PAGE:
Living in Mexico
Interested in a real Mexican city with a low cost of living, lots of colonial architecture, a thriving arts scene, temperate weather, and an established expat community? Then living in Guanajuato, Mexico, a colorful, picturesque college town just might be that place.
No gym membership necessary as Guanajuato, the capital city of Guanajuato province, is an old silver mining town built into a narrow valley sitting at an elevation of 6500 ft. Outside the main streets in the commercial center of town, most housing exists on narrow lanes and alleyways that rise, often including many steps, on all sides of the city.
Guanajuato is a real town, with local people of all ages, plus some tourists and expats, out and about at all hours of the day and probably night (although since we aren’t night owls we’ll leave that exploration as an exercise for the reader). People are generally friendly and helpful once you approach them, but it definitely helps to have at least a little Spanish.
Given Guanajuato’s elevation and location below the Tropic of Cancer, its climate is temperate all year round. The coldest months are December and January, and the rainy season runs from June through September. Most days are bright sunshine under a clear blue sky.
We checked out living in Mexico in March 2018, based ourselves in Guanajuato, and found it to be a great possible expat destination.
Cost of Housing in Guanajuato
Long term furnished rentals in Guanajuato, Mexico can be found starting at $500 US per month. We met a couple who rented a 2-bedroom top floor of a house for under $300 per month in, in their words, a rustic neighborhood. Our charming, fully furnished and well equipped one-bedroom apartment rents for $497 per month during the low season (April 1st – September 30th), up to $597 per month (during the Cervantes Festival in October), and $547 the rest of the year. Weekly rates are available for a minimum stay of two weeks. A big plus in our apartment was built-in filtered drinking water. We booked our apartment through Guanajuato Vacation Rentals. Note: We are not affiliated with them in any way.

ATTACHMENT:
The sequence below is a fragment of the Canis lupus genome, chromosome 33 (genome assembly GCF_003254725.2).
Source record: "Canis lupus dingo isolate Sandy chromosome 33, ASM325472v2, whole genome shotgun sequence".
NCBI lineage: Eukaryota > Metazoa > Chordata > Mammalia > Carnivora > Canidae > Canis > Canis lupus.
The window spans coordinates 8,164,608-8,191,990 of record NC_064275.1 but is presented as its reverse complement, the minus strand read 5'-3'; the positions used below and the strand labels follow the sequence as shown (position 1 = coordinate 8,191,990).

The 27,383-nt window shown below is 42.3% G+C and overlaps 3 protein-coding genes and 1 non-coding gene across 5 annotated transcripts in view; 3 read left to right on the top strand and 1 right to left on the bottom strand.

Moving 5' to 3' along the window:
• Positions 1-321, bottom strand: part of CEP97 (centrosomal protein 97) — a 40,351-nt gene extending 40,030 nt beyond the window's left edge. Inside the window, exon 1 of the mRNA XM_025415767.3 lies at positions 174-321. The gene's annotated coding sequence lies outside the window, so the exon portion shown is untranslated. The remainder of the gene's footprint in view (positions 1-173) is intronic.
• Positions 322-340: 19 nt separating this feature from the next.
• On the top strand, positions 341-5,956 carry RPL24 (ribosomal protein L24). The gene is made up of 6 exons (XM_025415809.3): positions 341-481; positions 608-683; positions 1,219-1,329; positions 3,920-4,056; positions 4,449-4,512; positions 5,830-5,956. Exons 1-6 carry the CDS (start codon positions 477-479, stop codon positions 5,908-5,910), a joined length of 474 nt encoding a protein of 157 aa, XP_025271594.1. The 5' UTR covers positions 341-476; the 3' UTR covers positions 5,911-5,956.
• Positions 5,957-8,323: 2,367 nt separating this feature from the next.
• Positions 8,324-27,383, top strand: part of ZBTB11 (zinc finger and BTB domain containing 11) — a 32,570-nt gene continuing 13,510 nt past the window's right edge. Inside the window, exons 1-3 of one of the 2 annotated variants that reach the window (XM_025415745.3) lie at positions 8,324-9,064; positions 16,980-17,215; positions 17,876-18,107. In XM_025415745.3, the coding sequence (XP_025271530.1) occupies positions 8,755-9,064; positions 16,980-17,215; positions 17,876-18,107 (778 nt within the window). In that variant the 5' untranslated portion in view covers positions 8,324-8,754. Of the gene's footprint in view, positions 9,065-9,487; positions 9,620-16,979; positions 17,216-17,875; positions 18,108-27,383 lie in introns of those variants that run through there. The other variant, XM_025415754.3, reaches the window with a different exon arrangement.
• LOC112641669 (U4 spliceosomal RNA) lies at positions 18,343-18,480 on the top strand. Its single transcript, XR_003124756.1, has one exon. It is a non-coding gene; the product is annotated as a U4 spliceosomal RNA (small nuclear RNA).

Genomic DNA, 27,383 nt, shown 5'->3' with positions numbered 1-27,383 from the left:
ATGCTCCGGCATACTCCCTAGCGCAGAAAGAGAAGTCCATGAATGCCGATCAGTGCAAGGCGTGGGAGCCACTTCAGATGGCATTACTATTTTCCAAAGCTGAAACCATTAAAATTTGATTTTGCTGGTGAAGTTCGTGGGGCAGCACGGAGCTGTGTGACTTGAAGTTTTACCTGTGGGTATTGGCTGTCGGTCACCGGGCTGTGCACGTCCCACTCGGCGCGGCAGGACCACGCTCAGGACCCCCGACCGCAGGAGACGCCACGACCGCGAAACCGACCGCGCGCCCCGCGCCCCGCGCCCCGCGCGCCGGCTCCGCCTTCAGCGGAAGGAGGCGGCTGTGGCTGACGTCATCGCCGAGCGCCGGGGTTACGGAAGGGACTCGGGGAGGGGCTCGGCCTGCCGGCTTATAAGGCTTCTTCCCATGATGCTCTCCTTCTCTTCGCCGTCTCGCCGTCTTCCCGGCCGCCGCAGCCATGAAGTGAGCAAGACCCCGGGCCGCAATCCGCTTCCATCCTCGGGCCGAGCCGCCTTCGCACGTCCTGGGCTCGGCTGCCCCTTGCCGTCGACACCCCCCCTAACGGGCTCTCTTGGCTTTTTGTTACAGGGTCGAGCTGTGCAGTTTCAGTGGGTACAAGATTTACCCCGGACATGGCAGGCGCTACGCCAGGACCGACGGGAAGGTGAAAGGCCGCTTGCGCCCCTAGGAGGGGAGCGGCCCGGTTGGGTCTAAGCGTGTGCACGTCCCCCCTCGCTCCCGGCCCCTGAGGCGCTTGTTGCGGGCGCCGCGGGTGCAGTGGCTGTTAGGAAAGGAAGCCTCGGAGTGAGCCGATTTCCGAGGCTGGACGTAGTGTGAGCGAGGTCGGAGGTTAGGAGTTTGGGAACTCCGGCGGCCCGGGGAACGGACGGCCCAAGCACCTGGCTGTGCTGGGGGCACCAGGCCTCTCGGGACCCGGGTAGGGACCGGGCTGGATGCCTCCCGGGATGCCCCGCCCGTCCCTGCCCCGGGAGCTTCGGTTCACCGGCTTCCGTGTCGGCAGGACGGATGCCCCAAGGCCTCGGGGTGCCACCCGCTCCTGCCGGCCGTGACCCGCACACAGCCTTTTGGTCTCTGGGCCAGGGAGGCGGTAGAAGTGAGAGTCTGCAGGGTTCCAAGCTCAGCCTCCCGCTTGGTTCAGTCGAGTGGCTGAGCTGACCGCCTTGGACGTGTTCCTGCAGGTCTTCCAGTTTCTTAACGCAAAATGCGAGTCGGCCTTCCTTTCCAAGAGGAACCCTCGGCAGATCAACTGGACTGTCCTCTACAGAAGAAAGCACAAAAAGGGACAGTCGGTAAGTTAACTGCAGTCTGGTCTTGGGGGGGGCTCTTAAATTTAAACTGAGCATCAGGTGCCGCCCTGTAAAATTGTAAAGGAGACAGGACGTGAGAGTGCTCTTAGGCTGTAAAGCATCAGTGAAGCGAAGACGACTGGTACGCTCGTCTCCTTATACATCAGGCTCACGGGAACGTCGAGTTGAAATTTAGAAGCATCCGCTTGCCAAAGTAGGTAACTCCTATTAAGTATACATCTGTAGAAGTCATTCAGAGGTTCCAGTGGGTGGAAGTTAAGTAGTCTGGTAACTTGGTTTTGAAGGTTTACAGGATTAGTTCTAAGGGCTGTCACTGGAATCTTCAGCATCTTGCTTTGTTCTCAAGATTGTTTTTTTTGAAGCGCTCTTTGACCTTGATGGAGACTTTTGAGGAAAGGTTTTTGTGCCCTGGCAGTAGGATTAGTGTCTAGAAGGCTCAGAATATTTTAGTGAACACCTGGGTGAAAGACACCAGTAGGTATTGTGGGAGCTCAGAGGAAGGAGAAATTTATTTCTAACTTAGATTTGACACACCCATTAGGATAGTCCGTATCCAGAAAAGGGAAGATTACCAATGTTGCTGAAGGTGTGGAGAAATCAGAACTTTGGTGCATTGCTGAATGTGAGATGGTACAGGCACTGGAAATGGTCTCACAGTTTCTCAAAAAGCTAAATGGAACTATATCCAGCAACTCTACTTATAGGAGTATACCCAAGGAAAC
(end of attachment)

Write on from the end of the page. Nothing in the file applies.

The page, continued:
Utilities and WiFi were included in our apartment rental. However, utilities, including electricity, heating, cooling, water and garbage for an average 2-bedroom apartment generally run about $36 per month. But given Guanajuato’s temperate climate, most apartments do not have heating or air conditioning. A monthly Internet package is about $23. Parking in the historical core is not widely available, so if renting in this area of town with a car, make sure to check on the parking situation.